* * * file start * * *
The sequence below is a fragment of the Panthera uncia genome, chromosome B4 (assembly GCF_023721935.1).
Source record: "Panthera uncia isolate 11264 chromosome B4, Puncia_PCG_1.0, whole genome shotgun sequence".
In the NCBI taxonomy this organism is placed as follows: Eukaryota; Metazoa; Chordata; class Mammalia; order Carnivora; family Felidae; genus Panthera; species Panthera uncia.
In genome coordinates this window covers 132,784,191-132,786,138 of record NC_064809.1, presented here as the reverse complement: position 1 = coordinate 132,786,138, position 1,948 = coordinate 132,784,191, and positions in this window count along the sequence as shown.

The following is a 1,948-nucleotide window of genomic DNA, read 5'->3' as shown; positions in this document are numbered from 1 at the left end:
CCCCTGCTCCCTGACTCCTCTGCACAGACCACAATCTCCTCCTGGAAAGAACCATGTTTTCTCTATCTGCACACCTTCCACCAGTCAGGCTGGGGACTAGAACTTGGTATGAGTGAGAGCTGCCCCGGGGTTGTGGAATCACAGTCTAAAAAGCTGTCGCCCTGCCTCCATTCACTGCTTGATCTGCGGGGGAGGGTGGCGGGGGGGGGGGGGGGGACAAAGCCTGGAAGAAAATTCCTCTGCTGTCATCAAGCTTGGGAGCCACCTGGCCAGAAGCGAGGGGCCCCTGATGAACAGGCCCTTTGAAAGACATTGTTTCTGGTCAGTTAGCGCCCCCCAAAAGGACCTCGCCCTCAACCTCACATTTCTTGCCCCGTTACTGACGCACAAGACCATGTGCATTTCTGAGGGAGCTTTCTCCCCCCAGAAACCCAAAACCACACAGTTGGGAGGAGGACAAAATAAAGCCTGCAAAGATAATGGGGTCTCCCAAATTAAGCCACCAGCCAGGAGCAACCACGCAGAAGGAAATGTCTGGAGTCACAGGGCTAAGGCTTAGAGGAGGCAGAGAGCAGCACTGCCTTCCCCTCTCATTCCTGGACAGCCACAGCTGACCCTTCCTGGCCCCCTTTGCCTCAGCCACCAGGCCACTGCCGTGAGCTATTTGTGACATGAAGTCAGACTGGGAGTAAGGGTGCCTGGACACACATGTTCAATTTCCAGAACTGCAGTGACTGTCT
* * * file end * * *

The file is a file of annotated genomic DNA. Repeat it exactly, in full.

The sequence below is a fragment of the Panthera uncia genome, chromosome B4 (assembly GCF_023721935.1).
Source record: "Panthera uncia isolate 11264 chromosome B4, Puncia_PCG_1.0, whole genome shotgun sequence".
In the NCBI taxonomy this organism is placed as follows: Eukaryota; Metazoa; Chordata; class Mammalia; order Carnivora; family Felidae; genus Panthera; species Panthera uncia.
In genome coordinates this window covers 132,784,191-132,786,138 of record NC_064809.1, presented here as the reverse complement: position 1 = coordinate 132,786,138, position 1,948 = coordinate 132,784,191, and positions in this window count along the sequence as shown.

The following is a 1,948-nucleotide window of genomic DNA, read 5'->3' as shown; positions in this document are numbered from 1 at the left end:
CCCCTGCTCCCTGACTCCTCTGCACAGACCACAATCTCCTCCTGGAAAGAACCATGTTTTCTCTATCTGCACACCTTCCACCAGTCAGGCTGGGGACTAGAACTTGGTATGAGTGAGAGCTGCCCCGGGGTTGTGGAATCACAGTCTAAAAAGCTGTCGCCCTGCCTCCATTCACTGCTTGATCTGCGGGGGAGGGTGGCGGGGGGGGGGGGGGGGACAAAGCCTGGAAGAAAATTCCTCTGCTGTCATCAAGCTTGGGAGCCACCTGGCCAGAAGCGAGGGGCCCCTGATGAACAGGCCCTTTGAAAGACATTGTTTCTGGTCAGTTAGCGCCCCCCAAAAGGACCTCGCCCTCAACCTCACATTTCTTGCCCCGTTACTGACGCACAAGACCATGTGCATTTCTGAGGGAGCTTTCTCCCCCCAGAAACCCAAAACCACACAGTTGGGAGGAGGACAAAATAAAGCCTGCAAAGATAATGGGGTCTCCCAAATTAAGCCACCAGCCAGGAGCAACCACGCAGAAGGAAATGTCTGGAGTCACAGGGCTAAGGCTTAGAGGAGGCAGAGAGCAGCACTGCCTTCCCCTCTCATTCCTGGACAGCCACAGCTGACCCTTCCTGGCCCCCTTTGCCTCAGCCACCAGGCCACTGCCGTGAGCTATTTGTGACATGAAGTCAGACTGGGAGTAAGGGTGCCTGGACACACATGTTCAATTTCCAGAACTGCAGTGACTGTCT